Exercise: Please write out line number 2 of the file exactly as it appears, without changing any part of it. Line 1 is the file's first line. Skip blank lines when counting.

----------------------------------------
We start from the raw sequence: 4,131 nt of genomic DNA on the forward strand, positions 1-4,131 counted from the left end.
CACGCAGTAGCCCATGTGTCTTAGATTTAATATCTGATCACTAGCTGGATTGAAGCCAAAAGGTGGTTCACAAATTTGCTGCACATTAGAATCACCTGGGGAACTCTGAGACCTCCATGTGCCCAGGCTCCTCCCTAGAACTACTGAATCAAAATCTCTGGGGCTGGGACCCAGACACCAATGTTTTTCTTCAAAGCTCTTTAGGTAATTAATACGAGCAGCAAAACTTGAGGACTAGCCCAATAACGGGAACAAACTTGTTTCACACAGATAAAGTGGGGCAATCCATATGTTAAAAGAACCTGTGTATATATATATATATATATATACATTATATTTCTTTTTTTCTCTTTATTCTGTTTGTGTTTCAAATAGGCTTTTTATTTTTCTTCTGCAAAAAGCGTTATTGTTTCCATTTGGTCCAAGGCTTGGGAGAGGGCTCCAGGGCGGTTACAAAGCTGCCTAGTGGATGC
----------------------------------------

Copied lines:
CACGCAGTAGCCCATGTGTCTTAGATTTAATATCTGATCACTAGCTGGATTGAAGCCAAAAGGTGGTTCACAAATTTGCTGCACATTAGAATCACCTGGGGAACTCTGAGACCTCCATGTGCCCAGGCTCCTCCCTAGAACTACTGAATCAAAATCTCTGGGGCTGGGACCCAGACACCAATGTTTTTCTTCAAAGCTCTTTAGGTAATTAATACGAGCAGCAAAACTTGAGGACTAGCCCAATAACGGGAACAAACTTGTTTCACACAGATAAAGTGGGGCAATCCATATGTTAAAAGAACCTGTGTATATATATATATATATATATACATTATATTTCTTTTTTTCTCTTTATTCTGTTTGTGTTTCAAATAGGCTTTTTATTTTTCTTCTGCAAAAAGCGTTATTGTTTCCATTTGGTCCAAGGCTTGGGAGAGGGCTCCAGGGCGGTTACAAAGCTGCCTAGTGGATGC